I haven’t used Apple’s Core Data framework all that much, but I’m trying to dabble more in it with newer projects where I don’t rely as much on legacy data storage, or am willing to take the hit of migrating from those legacy persistence models.
As a developer, the obvious upside to using Core Data is Apple’s powerful framework manages most of the nitty-gritty details of managing the … well, the data your app uses both in memory and on disk. But giving up precise control over the storage and mangement of this data also becomes maddening when you run into problems: you’re not directly responsible for the management, so you’re less likely to know exactly what is going wrong.
I ran into a problem recently having to do with versioning of core data model schemas, and how good a job the frameworks do or do not do of automatically updating existing data that a customer may have on disk. In recent years Apple has made it increasingly easy to make minor changes to your model schema and having the frameworks handle the migration easily. Apple calls this trivial technique lightweight migration, and when it works well, it works very well. To modify your existing data model, you just add a new “version” of your xcdatamodel file, and add a few options flags when creating your persistent store:
NSDictionary *options = [NSDictionary dictionaryWithObjectsAndKeys: [NSNumber numberWithBool:YES], NSMigratePersistentStoresAutomaticallyOption, [NSNumber numberWithBool:YES], NSInferMappingModelAutomaticallyOption, nil]; [myPSC addPersistentStoreWithType:NSSQLiteStoreType configuration:nil URL:storeUrl options:options error:&error];
This actually works quite well for simple addition or removal of entity attributes, but you might be forgiven for assuming its completely freaking broken if you run into a problem I did, having to do with a stale “.mom” file being left in the built application’s bundle in the iOS simulator and on iOS devices.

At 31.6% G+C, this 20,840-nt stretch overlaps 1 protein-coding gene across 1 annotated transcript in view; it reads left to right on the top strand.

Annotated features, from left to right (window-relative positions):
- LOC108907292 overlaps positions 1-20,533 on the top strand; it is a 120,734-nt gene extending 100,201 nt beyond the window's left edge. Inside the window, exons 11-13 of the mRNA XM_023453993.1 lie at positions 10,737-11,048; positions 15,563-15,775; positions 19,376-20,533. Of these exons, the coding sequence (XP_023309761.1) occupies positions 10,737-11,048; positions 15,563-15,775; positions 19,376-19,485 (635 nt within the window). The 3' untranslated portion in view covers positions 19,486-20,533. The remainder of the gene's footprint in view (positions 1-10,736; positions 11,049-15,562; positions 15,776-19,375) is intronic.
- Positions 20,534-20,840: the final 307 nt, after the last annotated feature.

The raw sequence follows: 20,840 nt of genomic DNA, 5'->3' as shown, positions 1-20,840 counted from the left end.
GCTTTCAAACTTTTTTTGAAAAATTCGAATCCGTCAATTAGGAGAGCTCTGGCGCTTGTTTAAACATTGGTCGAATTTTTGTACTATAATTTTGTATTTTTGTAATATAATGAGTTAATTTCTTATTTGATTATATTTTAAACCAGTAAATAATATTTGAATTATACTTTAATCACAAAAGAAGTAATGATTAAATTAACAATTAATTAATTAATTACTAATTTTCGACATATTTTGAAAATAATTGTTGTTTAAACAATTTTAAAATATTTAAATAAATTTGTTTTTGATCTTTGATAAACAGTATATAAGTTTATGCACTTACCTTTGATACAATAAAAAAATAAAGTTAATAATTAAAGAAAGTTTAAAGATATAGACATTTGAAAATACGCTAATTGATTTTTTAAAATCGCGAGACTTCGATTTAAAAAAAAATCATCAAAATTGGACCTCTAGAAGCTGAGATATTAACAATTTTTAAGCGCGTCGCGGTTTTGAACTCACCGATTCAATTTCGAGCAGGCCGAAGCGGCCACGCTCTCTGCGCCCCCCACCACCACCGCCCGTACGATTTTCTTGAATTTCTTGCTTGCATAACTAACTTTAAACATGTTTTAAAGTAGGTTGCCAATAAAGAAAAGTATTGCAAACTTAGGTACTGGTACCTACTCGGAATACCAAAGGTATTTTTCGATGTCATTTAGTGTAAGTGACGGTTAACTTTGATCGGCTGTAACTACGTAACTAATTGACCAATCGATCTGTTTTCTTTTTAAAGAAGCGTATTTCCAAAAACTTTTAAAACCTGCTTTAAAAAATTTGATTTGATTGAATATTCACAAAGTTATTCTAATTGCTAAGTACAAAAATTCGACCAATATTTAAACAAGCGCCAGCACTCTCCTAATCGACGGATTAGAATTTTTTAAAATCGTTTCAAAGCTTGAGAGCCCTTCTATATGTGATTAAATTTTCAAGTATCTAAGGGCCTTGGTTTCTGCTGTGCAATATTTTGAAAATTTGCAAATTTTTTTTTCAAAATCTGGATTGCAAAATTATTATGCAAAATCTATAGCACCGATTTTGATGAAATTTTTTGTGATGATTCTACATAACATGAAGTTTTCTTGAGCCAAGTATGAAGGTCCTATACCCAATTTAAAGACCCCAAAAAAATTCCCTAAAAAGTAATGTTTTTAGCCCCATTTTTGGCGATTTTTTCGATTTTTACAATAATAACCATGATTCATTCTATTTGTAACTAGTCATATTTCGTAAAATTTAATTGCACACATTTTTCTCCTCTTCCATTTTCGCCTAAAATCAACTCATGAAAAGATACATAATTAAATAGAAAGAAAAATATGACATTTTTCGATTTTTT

Essentially, if you’ve been building your project up to now with a single, unversioned xcdatamodel file, and you convert it to a versioned xcdatamodel file, it will start producing a new “.momd” file in your application bundle, and stop producing the older “.mom”. But because of a bug in the way Xcode installs the application binary in the simulator and devices, it will leave existing files from previous builds where they were in the bundle.
If, like many folks, you use the convenient [NSManagedObjectModel mergedModelFromBundles:nil] method to initialize your managed object model, this will, to use a technical term, bite you in the ass. The problem is Core Data looks at the .mom and the .momd files as equally viable, and attempts to merge them into some cohesive whole. When it discovers they both redundantly describe the same entities, it blows a gasket with a runtime error like “Can’t merge models with two different entities named ‘MyEntity’”
I did some googling around and discovered that the simplest solution is to simply delete the iOS app from the device or simulator, ensuring that the next time you install, you get a pristine, clean copy of the app without the troubling “.mom” file. But there’s a huge problem with that: in deleting the app you also delete its associated data files, and thus are left in a position where you aren’t actually testing the ability of Core Data to effectively migrate from your previously versioned data.
On the simulator, it’s no problem to dive in and trash the problematic, stale file. You can find the application binary somewhere in:
[Home] -> Library -> Application Support -> iTunes Simulator
Once you’ve deleted the “.mom” file you can test with your new model and everything hopefully works great.
On the device, it’s not as easy (I think) to get in there and do pinpoint editing of the application contents, but I still wanted to test my changes against the real data on my device. I was also starting to get paranoid about the possibility of an App Store update at some point also causing a stale “.mom” file to be left in an app bundle, and wreaking havoc. So the 100% safe solution to make sure the one-true “.momd” file is consulted when building the Core Data object model, is to point directly at it:
NSString *momdPath = [[NSBundle mainBundle] pathForResource:@"MyModel" ofType:@"momd"]; NSURL *momdURL = [NSURL fileURLWithPath:momdPath]; managedObjectModel = [[NSManagedObjectModel alloc] initWithContentsOfURL:momdURL];
Hopefully seeding this solution into my blog will make it available for folks searching on similar failures in their Core Data projects.